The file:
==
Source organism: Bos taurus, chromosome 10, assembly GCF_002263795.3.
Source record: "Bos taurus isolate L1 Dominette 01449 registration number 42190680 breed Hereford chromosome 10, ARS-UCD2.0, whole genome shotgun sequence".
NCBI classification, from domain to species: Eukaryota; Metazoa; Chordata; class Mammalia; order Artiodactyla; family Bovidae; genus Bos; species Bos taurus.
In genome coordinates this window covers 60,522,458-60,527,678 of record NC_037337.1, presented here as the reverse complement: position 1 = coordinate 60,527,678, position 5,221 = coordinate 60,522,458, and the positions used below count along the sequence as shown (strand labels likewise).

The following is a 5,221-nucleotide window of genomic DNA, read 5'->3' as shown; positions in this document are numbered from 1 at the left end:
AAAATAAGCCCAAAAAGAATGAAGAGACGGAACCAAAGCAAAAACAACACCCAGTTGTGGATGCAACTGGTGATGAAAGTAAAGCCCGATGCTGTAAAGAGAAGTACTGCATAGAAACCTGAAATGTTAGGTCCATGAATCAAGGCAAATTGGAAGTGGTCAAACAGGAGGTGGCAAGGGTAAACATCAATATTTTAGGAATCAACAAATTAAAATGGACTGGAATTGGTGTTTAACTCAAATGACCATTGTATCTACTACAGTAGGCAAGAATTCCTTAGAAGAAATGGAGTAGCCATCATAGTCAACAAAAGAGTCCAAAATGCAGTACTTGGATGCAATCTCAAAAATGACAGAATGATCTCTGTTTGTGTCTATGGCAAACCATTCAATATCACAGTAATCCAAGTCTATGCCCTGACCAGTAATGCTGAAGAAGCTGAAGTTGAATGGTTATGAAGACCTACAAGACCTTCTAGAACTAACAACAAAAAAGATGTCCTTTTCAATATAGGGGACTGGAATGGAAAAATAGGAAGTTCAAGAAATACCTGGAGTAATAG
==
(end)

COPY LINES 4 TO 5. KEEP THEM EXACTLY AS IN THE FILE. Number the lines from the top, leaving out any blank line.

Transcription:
In genome coordinates this window covers 60,522,458-60,527,678 of record NC_037337.1, presented here as the reverse complement: position 1 = coordinate 60,527,678, position 5,221 = coordinate 60,522,458, and the positions used below count along the sequence as shown (strand labels likewise).

The following is a 5,221-nucleotide window of genomic DNA, read 5'->3' as shown; positions in this document are numbered from 1 at the left end: